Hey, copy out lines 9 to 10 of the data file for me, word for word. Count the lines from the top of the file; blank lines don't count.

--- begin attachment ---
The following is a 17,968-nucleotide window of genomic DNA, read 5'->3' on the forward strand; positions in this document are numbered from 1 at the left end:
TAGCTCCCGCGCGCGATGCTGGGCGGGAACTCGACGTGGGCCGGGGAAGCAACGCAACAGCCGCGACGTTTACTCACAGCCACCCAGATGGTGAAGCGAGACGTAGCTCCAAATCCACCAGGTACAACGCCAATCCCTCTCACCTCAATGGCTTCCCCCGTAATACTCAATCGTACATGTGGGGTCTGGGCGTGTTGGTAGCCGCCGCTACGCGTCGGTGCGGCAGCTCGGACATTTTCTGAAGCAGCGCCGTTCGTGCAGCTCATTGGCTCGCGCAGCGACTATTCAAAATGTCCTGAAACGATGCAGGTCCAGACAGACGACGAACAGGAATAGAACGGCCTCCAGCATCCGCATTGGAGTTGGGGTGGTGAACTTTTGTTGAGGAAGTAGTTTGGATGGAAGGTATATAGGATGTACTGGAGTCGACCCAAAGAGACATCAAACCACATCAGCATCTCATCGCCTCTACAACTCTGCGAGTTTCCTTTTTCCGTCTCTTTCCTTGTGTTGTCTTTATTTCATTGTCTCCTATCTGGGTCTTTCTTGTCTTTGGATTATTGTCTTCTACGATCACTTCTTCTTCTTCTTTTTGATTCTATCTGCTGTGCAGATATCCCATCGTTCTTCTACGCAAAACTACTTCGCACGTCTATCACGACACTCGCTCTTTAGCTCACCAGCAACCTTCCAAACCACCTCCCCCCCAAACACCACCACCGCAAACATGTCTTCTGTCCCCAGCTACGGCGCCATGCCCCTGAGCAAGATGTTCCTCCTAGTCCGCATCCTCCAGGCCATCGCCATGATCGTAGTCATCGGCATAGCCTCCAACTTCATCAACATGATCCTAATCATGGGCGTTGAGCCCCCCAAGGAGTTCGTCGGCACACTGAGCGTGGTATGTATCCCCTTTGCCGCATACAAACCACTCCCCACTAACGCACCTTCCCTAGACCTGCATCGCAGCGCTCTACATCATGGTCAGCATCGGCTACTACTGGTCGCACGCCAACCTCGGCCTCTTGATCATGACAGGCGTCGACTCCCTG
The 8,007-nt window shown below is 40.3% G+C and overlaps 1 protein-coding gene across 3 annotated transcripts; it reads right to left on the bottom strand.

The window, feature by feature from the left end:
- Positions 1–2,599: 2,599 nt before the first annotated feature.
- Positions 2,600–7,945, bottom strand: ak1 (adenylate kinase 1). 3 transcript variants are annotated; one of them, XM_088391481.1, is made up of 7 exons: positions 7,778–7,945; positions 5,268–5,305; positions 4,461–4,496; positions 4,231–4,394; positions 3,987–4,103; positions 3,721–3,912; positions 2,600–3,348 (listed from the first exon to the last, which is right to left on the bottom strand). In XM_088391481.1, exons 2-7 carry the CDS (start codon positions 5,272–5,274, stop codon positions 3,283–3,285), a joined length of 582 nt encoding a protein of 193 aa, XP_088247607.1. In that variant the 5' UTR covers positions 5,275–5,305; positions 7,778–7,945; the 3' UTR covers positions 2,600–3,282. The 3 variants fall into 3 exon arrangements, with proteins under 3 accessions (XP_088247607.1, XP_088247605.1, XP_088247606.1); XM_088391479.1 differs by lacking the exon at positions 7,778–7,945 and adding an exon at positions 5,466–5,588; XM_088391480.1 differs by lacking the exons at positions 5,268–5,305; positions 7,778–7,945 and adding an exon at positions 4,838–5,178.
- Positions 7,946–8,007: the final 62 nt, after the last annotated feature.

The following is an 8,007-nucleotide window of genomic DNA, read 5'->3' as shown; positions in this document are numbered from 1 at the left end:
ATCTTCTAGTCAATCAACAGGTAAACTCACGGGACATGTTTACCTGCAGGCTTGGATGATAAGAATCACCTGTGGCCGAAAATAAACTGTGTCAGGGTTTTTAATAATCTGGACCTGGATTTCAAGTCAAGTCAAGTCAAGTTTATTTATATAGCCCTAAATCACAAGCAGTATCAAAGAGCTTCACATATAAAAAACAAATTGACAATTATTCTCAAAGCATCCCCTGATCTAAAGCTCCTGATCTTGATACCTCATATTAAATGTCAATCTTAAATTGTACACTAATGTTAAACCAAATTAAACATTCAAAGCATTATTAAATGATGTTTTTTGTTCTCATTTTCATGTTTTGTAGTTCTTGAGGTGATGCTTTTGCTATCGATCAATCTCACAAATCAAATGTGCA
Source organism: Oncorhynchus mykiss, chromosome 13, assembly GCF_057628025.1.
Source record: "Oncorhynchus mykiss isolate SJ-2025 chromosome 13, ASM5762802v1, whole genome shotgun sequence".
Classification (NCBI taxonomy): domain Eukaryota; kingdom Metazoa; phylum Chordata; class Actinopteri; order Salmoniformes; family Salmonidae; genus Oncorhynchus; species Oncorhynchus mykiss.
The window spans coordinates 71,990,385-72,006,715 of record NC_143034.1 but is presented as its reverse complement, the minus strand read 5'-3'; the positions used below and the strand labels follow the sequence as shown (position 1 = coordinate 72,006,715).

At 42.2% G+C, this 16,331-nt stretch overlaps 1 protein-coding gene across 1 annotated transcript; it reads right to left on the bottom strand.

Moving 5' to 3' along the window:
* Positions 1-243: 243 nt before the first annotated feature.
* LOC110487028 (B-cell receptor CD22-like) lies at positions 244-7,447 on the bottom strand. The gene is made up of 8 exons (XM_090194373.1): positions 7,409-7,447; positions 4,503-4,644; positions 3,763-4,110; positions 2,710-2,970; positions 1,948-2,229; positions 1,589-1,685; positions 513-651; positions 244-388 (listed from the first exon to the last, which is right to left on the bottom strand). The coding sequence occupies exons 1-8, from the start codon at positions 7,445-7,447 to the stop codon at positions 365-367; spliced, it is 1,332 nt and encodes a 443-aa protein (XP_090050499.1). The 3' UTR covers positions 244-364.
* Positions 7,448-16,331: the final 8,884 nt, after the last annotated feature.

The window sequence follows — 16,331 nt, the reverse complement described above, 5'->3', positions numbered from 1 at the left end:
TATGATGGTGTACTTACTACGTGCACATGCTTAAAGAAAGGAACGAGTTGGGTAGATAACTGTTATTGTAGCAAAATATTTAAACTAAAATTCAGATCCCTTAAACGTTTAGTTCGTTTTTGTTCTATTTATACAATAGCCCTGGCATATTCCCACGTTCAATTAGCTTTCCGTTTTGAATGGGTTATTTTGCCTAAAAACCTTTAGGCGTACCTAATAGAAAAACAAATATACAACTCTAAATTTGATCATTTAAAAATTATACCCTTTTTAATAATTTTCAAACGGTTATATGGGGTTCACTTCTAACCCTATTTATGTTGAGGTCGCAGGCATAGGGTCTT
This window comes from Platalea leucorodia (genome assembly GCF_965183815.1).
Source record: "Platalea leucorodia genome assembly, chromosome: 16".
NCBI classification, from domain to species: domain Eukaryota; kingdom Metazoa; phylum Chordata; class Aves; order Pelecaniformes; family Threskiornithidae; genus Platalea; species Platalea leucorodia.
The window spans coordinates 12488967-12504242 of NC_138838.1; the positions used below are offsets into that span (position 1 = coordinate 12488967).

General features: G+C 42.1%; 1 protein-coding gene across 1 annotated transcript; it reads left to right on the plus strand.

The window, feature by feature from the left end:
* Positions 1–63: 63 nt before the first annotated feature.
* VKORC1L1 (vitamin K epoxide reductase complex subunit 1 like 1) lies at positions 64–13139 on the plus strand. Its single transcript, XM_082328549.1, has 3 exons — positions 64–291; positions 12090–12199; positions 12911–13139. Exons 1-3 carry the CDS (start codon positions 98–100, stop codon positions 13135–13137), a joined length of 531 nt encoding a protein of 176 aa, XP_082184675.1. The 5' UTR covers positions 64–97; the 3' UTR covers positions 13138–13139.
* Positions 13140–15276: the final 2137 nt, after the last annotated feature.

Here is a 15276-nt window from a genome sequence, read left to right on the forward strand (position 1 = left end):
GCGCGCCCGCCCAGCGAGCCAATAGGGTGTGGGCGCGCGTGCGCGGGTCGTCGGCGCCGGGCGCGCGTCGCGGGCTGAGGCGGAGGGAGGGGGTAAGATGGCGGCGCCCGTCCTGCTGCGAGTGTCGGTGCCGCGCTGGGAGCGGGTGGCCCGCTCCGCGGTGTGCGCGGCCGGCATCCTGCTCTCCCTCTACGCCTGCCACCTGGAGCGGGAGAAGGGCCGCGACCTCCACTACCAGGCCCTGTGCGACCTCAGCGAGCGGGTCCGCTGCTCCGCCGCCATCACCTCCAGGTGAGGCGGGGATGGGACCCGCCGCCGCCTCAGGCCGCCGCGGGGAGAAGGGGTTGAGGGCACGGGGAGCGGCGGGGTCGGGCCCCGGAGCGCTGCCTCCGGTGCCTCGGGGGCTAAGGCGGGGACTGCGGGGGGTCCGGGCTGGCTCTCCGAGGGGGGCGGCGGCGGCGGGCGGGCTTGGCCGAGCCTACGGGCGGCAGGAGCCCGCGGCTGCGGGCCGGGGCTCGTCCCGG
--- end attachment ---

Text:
ATCTTCTAGTCAATCAACAGGTAAACTCACGGGACATGTTTACCTGCAGGCTTGGATGATAAGAATCACCTGTGGCCGAAAATAAACTGTGTCAGGGTTTTTAATAATCTGGACCTGGATTTCAAGTCAAGTCAAGTCAAGTTTATTTATATAGCCCTAAATCACAAGCAGTATCAAAGAGCTTCACATATAAAAAACAAATTGACAATTATTCTCAAAGCATCCCCTGATCTAAAGCTCCTGATCTTGATACCTCATATTAAATGTCAATCTTAAATTGTACACTAATGTTAAACCAAATTAAACATTCAAAGCATTATTAAATGATGTTTTTTGTTCTCATTTTCATGTTTTGTAGTTCTTGAGGTGATGCTTTTGCTATCGATCAATCTCACAAATCAAATGTGCA
Source organism: Oncorhynchus mykiss, chromosome 13, assembly GCF_057628025.1.